Now, nutrition professor Maureen McCoy serves as the faculty advisor for the Pantry and continues combating food insecurity among students.

Spring and Summer 2020

Amid the COVID-19 pandemic, addressing and preventing food insecurity became more necessary than ever before, and members of the Pitchfork Pantry constantly prioritized their community's well-being — no matter the obstacle. 

Like many members of the ASU community during the Spring 2020 semester, the Pitchfork Pantry faced numerous uncertainties about its plans for the future in the face of lockdowns and closures.

Lindsay Pacheco, president of the downtown Pantry and a junior in medical studies, said issues regarding space and foot traffic were some of the Pantry's recurring obstacles despite its attempts to expand across all campuses. 

As the Pantry began expanding from downtown Phoenix to Tempe in February 2020, the organization opened at the Sonora dorms, ultimately providing more accessibility for students by being on a ground floor. However, this location lacked student engagement, proving to be too far from central campus.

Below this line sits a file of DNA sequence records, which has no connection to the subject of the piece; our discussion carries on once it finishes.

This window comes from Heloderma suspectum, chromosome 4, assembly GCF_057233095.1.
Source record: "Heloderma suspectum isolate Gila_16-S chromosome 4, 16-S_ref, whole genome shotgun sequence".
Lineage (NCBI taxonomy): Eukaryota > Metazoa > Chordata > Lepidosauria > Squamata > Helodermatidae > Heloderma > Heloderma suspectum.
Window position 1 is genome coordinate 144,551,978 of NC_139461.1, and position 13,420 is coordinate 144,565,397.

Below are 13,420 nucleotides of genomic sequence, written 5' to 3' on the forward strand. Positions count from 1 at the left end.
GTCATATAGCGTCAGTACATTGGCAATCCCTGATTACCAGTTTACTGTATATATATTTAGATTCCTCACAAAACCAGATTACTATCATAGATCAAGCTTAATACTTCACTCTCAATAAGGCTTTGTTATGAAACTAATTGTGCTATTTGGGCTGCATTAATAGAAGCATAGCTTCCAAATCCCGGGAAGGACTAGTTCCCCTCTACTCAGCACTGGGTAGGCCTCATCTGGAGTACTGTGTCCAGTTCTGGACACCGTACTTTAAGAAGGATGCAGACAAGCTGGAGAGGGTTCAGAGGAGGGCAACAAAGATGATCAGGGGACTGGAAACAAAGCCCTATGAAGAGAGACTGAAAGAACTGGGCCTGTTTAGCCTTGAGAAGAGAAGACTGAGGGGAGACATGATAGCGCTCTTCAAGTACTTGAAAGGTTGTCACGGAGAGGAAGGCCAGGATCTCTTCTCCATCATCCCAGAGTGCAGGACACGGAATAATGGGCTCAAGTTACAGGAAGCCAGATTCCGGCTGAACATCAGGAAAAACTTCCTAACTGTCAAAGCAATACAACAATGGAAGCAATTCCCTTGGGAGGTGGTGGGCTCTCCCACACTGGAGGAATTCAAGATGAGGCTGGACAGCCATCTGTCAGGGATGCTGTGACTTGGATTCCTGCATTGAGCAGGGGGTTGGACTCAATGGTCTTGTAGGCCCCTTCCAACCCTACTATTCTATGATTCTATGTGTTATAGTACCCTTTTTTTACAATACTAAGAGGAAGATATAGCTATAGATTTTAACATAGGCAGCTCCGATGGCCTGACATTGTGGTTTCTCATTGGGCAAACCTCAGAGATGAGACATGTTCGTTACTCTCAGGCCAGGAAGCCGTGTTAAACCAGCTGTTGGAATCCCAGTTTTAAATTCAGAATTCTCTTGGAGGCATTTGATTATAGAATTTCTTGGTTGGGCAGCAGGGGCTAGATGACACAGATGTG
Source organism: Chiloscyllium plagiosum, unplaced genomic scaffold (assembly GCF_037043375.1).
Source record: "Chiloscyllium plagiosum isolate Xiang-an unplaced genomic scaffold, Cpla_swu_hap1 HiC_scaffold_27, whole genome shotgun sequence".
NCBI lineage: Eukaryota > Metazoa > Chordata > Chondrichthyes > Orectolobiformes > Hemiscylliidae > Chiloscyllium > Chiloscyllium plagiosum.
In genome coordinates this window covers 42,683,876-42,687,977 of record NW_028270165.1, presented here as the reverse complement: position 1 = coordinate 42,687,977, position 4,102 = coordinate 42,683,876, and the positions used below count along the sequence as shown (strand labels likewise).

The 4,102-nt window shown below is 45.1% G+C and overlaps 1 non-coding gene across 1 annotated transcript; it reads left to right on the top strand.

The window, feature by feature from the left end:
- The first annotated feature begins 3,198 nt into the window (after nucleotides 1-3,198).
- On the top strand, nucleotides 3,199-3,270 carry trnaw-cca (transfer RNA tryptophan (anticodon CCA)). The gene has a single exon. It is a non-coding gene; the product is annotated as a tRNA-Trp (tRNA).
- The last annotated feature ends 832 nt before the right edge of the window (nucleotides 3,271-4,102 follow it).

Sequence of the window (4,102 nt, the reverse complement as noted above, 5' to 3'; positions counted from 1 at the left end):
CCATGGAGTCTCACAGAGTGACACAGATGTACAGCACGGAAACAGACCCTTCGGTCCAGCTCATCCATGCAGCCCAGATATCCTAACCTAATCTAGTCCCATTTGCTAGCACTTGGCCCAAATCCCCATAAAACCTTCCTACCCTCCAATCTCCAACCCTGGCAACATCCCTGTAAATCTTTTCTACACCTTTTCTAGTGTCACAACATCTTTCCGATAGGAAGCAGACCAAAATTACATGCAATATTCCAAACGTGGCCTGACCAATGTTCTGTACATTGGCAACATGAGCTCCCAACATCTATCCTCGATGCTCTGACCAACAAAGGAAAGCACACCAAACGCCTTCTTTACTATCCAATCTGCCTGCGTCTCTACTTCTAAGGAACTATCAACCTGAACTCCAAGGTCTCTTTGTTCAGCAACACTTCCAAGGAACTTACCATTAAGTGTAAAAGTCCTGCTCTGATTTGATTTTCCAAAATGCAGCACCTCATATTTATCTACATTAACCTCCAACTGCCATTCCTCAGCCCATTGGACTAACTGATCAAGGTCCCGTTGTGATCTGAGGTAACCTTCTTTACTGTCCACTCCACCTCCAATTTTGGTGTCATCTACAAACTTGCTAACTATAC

A student takes items from the Pitchfork Pantry setup in Health South on the Downtown Phoenix campus.

Pacheco said the Pantry adapted by securing a spot in a small office at Interdisciplinary B next to the Memorial Union. "We'll take whatever space we can get," she said. 

After constant adaptation to physical challenges and believing they were entering a new stage of growth, members of Pitchfork Pantry had to adapt to the most difficult obstacle yet in March 2020: COVID-19 closures. Within months, foot traffic shifted from a long-term goal into a pressing concern.